The economy of DanceJam
DanceJam is a lot more than a YouTube of moves.
DanceJam is a well-thought-through Web site about dance and dancing, surrounded by what looks to be a solid business plan. I tried out the still-closed beta and then got a run-through of the site and the business by the exec team, CEO Geoffrey Arone and CTO Anthony Young (co-founders of Flock), and Chief Strategy Officer MC Hammer (blog). That added a bit of novelty to the meeting.
The first pass on DanceJam is this: It's a site where people can upload videos of themselves dancing and see other dance videos as well. The site will host contests in various styles of dance, and there's a social network angle too. If you like to dance and like to watch others dance, this site offers up a very good experience.
On the business side, there's more to it. Hammer is working deals with advertisers to host real-world dance events for their benefit, and he says he's working on television projects around DanceJam. As Arone noted, MTV, ABC, and NBC are all working on dance shows for the upcoming season (if you're wondering what impact the writers' strike is having on television, this is a small part of it).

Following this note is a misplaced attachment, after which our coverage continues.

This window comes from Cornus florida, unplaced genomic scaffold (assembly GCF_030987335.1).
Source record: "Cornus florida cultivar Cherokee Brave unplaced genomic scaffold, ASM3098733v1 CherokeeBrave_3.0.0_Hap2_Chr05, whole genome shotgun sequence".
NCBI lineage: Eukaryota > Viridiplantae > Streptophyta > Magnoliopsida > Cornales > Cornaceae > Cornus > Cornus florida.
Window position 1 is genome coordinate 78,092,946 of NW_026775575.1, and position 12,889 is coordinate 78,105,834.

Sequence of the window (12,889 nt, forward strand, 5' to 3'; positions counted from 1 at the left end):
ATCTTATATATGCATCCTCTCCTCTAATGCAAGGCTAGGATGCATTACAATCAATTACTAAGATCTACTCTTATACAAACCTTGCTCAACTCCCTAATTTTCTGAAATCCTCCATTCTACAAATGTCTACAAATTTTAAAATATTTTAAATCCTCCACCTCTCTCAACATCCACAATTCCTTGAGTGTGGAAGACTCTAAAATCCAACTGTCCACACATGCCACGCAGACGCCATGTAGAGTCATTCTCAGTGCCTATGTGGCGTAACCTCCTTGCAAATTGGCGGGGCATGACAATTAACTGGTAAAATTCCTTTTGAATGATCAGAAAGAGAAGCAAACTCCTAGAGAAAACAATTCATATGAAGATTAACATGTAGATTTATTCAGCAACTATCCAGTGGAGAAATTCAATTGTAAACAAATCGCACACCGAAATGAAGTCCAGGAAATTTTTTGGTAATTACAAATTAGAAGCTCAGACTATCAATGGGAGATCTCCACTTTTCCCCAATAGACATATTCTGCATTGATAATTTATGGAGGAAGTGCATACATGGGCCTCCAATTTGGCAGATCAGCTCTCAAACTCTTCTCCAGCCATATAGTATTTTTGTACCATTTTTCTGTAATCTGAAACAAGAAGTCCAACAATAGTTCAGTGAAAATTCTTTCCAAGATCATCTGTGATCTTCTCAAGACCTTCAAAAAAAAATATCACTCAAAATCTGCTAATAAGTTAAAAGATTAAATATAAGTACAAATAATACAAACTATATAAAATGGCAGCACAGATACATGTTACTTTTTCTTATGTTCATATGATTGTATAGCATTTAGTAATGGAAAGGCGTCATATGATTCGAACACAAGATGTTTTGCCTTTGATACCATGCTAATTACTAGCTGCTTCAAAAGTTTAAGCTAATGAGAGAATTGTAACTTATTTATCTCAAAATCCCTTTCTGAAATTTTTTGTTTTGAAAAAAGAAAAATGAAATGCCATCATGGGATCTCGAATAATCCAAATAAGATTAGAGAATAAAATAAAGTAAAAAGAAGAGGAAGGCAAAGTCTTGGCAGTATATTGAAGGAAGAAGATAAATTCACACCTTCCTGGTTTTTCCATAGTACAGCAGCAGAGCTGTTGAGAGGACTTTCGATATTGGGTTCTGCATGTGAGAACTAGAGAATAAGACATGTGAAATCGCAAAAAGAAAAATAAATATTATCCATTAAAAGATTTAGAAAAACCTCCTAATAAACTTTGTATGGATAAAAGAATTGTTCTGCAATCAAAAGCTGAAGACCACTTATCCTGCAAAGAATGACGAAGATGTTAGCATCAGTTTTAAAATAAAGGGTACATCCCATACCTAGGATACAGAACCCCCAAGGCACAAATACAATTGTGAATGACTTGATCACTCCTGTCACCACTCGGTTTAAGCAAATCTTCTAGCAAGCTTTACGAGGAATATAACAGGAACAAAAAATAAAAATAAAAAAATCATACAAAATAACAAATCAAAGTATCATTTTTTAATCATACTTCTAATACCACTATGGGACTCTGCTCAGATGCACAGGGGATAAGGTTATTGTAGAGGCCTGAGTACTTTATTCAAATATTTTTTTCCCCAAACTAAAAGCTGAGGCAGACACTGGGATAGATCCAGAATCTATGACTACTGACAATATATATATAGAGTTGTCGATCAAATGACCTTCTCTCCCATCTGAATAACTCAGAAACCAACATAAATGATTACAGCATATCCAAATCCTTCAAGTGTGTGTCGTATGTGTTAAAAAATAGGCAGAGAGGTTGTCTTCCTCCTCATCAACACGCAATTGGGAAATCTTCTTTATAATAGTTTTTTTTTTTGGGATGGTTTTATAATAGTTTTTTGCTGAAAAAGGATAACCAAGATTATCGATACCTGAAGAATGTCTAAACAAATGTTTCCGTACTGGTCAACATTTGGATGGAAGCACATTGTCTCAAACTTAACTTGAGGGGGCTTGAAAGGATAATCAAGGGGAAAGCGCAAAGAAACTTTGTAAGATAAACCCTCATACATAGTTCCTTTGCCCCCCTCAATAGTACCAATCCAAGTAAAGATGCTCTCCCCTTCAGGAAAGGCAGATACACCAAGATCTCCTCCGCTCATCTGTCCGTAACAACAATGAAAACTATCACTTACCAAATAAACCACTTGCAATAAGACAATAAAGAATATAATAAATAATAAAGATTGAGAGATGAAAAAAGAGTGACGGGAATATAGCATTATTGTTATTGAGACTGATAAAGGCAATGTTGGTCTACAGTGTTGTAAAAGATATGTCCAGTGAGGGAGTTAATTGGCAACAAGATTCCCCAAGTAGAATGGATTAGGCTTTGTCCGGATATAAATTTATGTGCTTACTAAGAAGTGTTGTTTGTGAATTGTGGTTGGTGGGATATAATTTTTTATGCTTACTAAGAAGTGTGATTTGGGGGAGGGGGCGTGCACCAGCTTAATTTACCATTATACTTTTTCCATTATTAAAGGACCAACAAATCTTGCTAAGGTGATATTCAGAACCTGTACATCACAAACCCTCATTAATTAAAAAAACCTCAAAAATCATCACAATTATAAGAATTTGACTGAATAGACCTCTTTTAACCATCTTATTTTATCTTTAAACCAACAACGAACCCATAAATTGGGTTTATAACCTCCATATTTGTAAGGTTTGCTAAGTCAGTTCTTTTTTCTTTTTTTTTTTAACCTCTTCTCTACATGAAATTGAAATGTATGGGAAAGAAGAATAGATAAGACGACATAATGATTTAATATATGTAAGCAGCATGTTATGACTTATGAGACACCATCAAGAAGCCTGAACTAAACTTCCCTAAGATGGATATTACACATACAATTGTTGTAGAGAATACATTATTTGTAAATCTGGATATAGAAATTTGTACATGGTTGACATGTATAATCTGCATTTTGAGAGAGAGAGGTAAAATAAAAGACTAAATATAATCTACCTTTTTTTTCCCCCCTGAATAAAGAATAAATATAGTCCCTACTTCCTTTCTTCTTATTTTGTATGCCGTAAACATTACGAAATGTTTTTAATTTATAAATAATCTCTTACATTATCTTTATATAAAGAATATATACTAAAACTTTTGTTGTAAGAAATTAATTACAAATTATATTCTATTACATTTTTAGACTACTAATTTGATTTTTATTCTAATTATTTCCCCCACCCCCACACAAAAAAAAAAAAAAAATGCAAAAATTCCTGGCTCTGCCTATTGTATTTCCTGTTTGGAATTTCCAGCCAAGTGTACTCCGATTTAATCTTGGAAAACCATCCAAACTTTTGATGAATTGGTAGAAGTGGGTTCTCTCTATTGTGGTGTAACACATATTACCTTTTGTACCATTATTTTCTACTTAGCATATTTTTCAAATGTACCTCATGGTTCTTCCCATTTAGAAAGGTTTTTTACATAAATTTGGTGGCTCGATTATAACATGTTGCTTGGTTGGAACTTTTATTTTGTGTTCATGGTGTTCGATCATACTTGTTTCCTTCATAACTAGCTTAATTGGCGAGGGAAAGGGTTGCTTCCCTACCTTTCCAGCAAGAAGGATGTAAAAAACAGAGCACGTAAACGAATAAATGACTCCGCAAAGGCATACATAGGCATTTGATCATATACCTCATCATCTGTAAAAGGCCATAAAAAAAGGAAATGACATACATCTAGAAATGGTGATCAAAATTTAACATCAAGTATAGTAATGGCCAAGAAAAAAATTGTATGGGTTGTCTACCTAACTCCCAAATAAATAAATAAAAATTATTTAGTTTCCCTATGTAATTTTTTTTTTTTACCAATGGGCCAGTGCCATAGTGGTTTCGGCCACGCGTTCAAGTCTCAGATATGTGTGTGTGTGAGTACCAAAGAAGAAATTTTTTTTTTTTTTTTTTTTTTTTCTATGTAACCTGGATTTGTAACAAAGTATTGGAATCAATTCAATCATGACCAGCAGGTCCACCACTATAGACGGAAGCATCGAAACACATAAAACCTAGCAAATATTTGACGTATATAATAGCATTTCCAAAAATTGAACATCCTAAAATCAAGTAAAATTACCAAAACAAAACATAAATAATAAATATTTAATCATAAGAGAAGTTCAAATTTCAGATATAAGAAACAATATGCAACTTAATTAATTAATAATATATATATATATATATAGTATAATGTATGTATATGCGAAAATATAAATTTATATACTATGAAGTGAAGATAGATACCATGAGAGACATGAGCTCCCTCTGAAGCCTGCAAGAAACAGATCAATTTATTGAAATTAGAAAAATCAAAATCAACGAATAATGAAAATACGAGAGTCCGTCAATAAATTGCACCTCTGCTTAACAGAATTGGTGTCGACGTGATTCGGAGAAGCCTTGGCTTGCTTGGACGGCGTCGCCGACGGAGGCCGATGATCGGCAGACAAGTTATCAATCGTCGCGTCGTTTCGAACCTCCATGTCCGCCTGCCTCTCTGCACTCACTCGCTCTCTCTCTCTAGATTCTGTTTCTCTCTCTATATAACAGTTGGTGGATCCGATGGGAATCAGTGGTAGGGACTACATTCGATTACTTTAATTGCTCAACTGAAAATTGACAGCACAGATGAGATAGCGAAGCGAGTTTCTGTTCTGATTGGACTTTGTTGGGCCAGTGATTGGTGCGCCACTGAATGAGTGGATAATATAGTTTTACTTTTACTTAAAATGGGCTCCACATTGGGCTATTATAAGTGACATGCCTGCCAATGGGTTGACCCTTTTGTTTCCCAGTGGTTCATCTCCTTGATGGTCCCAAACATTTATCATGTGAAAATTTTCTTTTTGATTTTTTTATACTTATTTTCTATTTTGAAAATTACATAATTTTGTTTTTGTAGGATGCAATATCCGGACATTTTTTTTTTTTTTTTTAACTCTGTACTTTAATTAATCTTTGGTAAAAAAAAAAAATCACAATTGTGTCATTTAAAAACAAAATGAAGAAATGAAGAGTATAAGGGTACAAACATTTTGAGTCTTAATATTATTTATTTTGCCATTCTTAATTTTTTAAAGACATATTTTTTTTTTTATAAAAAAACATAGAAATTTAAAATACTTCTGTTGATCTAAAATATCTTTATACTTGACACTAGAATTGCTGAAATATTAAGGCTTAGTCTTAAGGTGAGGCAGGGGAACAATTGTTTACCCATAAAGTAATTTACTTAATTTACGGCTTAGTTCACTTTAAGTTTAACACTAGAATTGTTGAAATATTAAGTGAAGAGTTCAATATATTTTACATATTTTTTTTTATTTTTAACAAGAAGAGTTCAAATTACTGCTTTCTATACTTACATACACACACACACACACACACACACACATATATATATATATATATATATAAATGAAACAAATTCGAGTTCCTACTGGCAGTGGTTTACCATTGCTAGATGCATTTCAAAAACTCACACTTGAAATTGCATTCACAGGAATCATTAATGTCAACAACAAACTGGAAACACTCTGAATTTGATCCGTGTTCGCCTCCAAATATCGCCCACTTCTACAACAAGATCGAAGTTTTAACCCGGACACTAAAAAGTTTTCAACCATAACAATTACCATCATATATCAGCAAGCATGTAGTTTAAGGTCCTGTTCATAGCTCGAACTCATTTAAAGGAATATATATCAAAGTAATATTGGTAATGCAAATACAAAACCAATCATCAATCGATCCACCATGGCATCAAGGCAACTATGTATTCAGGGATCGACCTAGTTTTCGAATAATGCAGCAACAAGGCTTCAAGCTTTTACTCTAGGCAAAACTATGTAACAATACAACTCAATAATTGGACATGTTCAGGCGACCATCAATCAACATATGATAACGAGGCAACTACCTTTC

There's also a curation element to DanceJam. The team will track and describe styles of dance so users can see where their moves fit in, and more importantly, will correlate the styles with cities and clubs, making the on-the-ground portion of the DanceJam business more workable. Tracking who's dancing what and where also helps DanceJam bring communities together, especially for styles without a geographical home, where, as Hammer says, "there are all these players and no field."
Online, of course, the site will run ads. But not preroll video ads. Hammer was adamant about that.
Soon to come will be a video upload utility and a video editor, so users can select just small clips from their routines to upload. DanceJam will, in fact, limit uploads to 30 seconds, mostly so it doesn't run afoul of music licensing laws. It will also apply song recognition technologies to the uploaded tracks, and sell music downloads to users.
The video player also has dance-friendly features, like slo-mo and jumpback, which is cool if you want to learn a move you see.
There's an American Idol aspect to the site. Hammer says he wants the users to "participate in the star-making process," which I think is code for sponsored contests where the winner's pay-out is a drop in the bucket compared to the promotional value the sponsors get by paying it.
There are a lot of moving pieces to DanceJam. The site and the business are more ambitious than are revealed at first blush. Based on what I've seen so far, plus the technical success of Arone and Young's Flock browser, and Hammer's music industry connections and hard-won experience, I would not be at all surprised if this team delivered on its plan.
The public site launch is "close," I'm told: within a few weeks.